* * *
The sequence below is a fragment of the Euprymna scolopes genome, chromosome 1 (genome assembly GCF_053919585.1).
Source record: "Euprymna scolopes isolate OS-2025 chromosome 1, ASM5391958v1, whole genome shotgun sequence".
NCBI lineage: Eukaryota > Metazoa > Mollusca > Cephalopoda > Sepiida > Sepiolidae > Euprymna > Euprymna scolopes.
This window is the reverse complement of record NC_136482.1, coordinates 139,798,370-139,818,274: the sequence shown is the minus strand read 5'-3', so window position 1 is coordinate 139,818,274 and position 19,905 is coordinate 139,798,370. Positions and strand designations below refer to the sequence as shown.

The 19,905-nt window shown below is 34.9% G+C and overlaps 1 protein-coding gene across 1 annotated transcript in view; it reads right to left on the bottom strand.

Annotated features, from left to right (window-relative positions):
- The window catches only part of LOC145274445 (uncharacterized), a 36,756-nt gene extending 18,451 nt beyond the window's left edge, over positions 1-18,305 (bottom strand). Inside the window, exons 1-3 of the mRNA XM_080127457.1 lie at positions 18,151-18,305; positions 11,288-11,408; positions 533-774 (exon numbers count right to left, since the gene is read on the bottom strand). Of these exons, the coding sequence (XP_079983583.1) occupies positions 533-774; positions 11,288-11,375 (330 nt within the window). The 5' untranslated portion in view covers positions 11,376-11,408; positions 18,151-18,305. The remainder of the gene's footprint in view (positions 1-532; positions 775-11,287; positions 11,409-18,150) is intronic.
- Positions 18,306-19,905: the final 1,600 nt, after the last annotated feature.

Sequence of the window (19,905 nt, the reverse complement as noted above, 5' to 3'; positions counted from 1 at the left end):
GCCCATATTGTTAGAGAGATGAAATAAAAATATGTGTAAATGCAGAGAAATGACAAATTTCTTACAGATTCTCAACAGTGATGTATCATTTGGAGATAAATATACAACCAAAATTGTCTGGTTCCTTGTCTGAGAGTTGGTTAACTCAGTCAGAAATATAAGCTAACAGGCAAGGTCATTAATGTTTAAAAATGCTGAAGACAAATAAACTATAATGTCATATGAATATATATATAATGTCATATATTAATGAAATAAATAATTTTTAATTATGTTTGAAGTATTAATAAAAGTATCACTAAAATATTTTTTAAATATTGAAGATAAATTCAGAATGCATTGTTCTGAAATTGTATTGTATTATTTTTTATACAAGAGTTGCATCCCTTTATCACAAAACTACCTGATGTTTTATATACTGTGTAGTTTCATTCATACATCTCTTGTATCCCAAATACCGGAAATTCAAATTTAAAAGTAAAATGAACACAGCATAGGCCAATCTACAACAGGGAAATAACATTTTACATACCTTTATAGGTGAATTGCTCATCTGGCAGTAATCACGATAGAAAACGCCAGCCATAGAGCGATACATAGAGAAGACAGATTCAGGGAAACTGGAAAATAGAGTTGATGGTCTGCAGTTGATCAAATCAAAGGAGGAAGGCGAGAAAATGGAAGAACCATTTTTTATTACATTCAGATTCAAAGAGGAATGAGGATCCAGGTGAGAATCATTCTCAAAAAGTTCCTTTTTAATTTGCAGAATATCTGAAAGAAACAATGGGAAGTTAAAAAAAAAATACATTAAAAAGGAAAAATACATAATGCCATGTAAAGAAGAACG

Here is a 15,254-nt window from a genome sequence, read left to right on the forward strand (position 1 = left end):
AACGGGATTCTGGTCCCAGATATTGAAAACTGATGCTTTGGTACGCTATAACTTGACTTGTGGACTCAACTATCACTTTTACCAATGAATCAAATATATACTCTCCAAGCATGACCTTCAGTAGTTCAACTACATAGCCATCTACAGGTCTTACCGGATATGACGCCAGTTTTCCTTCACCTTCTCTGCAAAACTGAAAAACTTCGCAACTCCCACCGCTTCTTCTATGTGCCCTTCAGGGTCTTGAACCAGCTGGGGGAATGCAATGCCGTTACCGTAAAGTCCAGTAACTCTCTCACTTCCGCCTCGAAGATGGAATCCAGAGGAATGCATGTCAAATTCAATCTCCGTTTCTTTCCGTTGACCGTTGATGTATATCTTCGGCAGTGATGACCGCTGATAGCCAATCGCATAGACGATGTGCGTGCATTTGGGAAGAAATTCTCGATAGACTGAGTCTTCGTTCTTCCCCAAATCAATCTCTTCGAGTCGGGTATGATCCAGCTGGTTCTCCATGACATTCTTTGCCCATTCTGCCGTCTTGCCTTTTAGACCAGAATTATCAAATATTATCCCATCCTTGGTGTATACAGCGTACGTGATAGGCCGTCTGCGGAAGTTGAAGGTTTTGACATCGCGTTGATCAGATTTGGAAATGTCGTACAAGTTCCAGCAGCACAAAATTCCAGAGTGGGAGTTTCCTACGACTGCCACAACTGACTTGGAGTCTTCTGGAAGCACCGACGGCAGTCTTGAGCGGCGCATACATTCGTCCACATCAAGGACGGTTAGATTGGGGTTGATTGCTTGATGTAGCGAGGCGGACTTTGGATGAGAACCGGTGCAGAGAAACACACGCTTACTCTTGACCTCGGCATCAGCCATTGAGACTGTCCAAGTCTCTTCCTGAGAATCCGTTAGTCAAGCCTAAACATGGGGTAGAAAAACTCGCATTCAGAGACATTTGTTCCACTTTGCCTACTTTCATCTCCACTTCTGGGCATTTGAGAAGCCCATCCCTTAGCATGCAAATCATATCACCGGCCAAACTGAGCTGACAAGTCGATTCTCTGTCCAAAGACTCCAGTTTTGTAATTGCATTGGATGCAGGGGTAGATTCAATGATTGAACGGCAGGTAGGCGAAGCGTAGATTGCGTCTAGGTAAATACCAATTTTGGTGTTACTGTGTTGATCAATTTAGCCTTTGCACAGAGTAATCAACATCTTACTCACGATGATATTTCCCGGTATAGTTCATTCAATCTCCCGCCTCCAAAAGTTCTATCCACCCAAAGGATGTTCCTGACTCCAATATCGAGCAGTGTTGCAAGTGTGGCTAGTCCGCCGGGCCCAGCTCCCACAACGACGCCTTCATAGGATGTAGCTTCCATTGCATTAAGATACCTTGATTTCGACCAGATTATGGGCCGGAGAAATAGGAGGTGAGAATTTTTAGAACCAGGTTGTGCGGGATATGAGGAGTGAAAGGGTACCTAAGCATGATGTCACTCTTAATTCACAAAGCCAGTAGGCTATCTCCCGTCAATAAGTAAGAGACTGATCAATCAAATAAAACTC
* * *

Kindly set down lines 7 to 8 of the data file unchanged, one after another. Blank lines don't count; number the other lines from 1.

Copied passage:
- The window catches only part of LOC145274445 (uncharacterized), a 36,756-nt gene extending 18,451 nt beyond the window's left edge, over positions 1-18,305 (bottom strand). Inside the window, exons 1-3 of the mRNA XM_080127457.1 lie at positions 18,151-18,305; positions 11,288-11,408; positions 533-774 (exon numbers count right to left, since the gene is read on the bottom strand). Of these exons, the coding sequence (XP_079983583.1) occupies positions 533-774; positions 11,288-11,375 (330 nt within the window). The 5' untranslated portion in view covers positions 11,376-11,408; positions 18,151-18,305. The remainder of the gene's footprint in view (positions 1-532; positions 775-11,287; positions 11,409-18,150) is intronic.
- Positions 18,306-19,905: the final 1,600 nt, after the last annotated feature.